How can I keep things cold without mains electricity
This is a question that I've been asked in the field so I wanted to share it with everyone on KnowledgePoint
What are you trying to chill? Cool drinks are good for morale, but hardly essential for life. Chilling food can be crucial for hygiene. Keeping vaccines cool is a life saver. Knowing the value of your payload helps prioritise and weigh up how much effort and expense to allocate.
Non-critical items can be partially cooled using an evaporative cooler. This uses a porous shell from which water evaporates, drawing heat from the inside. They work best in conditions of low humidity. Air movement also helps. A simple version is a large earthenware pot with a lid, sitting in a bowl of water or saturated sand. Another approach is to build a box with mesh walls filled with charcoal and with a leaky water container or pipe dripping into the top of the walls. At its most basic, you can use a damp cloth over a metal box. There are plans and an explanation of a charcoal cooler here: http://www.appropedia.org/Charcoal_Co...
Thermo-electric or Peltier effect coolers pass electric current through two different materials causing heat to flow from one junction to the other. Cheap examples are often available as small cool boxes for use in vehicles as a picnic cooler. They are inefficient compared to other powered systems.
Absorption fridges use heat from burning LPG or kerosene to drive an ammonia-based cooling circuit. They are fairly cheap but require a fuel supply. They are generally simple and reliable as there are no moving parts, but have poor temperature control and can freeze contents. Historically, they were used for vaccine and medicines but are no longer considered best practice. The multi-fuel fridges (230Vac, 12Vdc, LPG) found in camper vans and caravans use this technology.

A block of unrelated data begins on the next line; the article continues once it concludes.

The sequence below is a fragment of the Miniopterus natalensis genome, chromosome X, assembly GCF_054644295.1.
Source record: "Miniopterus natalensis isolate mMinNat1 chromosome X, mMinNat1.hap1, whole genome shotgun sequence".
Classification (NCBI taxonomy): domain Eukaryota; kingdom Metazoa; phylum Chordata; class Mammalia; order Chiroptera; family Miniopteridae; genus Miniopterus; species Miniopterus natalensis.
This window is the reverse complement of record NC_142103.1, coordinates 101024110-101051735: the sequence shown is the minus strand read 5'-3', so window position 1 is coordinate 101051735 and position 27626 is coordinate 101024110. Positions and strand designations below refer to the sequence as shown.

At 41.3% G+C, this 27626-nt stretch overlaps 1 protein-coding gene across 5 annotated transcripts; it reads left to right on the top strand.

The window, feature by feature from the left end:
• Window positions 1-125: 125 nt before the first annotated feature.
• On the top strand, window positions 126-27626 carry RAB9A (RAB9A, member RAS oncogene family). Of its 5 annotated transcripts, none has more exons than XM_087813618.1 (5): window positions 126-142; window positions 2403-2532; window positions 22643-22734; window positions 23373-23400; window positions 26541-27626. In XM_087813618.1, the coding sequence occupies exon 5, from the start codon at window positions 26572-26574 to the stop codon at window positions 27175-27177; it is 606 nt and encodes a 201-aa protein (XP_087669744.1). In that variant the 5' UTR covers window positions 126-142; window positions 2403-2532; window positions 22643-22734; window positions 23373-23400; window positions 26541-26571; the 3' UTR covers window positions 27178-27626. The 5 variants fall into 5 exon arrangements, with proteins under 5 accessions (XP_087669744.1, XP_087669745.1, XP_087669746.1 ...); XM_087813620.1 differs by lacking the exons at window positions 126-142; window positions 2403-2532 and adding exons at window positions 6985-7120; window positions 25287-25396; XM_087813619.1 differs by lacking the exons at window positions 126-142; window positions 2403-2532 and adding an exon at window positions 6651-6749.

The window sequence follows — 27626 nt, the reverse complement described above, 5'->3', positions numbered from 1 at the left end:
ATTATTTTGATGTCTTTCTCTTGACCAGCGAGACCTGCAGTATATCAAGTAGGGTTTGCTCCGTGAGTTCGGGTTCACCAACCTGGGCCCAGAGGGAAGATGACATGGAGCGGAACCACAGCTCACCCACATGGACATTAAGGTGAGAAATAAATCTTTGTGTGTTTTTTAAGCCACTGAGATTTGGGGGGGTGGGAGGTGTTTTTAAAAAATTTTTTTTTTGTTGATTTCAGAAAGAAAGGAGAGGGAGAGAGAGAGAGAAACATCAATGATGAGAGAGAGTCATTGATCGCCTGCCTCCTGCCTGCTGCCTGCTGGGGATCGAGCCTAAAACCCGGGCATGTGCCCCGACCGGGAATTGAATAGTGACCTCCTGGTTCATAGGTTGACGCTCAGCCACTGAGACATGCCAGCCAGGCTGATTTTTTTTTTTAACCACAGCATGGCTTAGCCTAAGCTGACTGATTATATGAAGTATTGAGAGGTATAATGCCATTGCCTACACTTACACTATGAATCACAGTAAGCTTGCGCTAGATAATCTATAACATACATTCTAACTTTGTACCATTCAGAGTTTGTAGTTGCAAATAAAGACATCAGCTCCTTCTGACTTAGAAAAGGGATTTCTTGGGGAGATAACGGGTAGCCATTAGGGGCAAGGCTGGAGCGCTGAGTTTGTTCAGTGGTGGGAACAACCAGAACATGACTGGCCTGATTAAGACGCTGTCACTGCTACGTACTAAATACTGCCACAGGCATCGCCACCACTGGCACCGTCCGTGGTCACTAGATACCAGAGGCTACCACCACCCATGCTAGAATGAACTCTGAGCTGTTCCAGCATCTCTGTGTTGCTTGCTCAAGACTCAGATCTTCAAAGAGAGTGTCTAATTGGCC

Compression refrigeration cycle is used in conventional mains powered fridges. Beyond basic domestic versions there are specialised medical fridges, direct solar and 12 Vdc fridges. If you are using an off-grid power supply there are several options:
Use batteries, an inverter and an AC fridge. The fridge is relatively cheap but you will need the other components. If you are using a battery-charger-inverter system to supplement a generator or unreliable mains, this is an option, but bear in mind that a fridge is relatively energy hungry compared to a laptop or lights.
Use a specialised DC fridge which cost more but are more efficient. They use a specialised compressor and controller and will run off a 12Vdc battery system. Typically they are better insulated to reduce energy demand.
Solar direct drive fridges have been developed for the medical market that run direct from PV modules with no need for batteries, which are often the first component to fail in a DC fridge system. To keep the fridge cold overnight, they store cool in ice or phase change materials. There are also versions that work with intermittent mains supplies.
WHO have a performance standard (PQS) to which all fridges used in UNICEF supported cold chains should conform. This stipulate the internal temperature ... (more)
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